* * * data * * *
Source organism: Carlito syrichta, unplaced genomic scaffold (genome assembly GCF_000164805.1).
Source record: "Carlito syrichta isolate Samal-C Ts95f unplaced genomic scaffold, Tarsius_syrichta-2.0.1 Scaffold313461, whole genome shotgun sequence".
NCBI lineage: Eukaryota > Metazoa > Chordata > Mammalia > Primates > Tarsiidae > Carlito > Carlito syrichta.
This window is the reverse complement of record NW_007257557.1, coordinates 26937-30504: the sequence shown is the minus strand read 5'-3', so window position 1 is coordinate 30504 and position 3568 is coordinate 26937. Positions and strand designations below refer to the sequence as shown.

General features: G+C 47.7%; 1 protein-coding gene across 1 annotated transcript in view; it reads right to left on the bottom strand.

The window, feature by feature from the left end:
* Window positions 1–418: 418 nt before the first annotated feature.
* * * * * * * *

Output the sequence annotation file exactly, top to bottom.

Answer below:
Source organism: Carlito syrichta, unplaced genomic scaffold (genome assembly GCF_000164805.1).
Source record: "Carlito syrichta isolate Samal-C Ts95f unplaced genomic scaffold, Tarsius_syrichta-2.0.1 Scaffold313461, whole genome shotgun sequence".
NCBI lineage: Eukaryota > Metazoa > Chordata > Mammalia > Primates > Tarsiidae > Carlito > Carlito syrichta.
This window is the reverse complement of record NW_007257557.1, coordinates 26937-30504: the sequence shown is the minus strand read 5'-3', so window position 1 is coordinate 30504 and position 3568 is coordinate 26937. Positions and strand designations below refer to the sequence as shown.

General features: G+C 47.7%; 1 protein-coding gene across 1 annotated transcript in view; it reads right to left on the bottom strand.

The window, feature by feature from the left end:
* Window positions 1–418: 418 nt before the first annotated feature.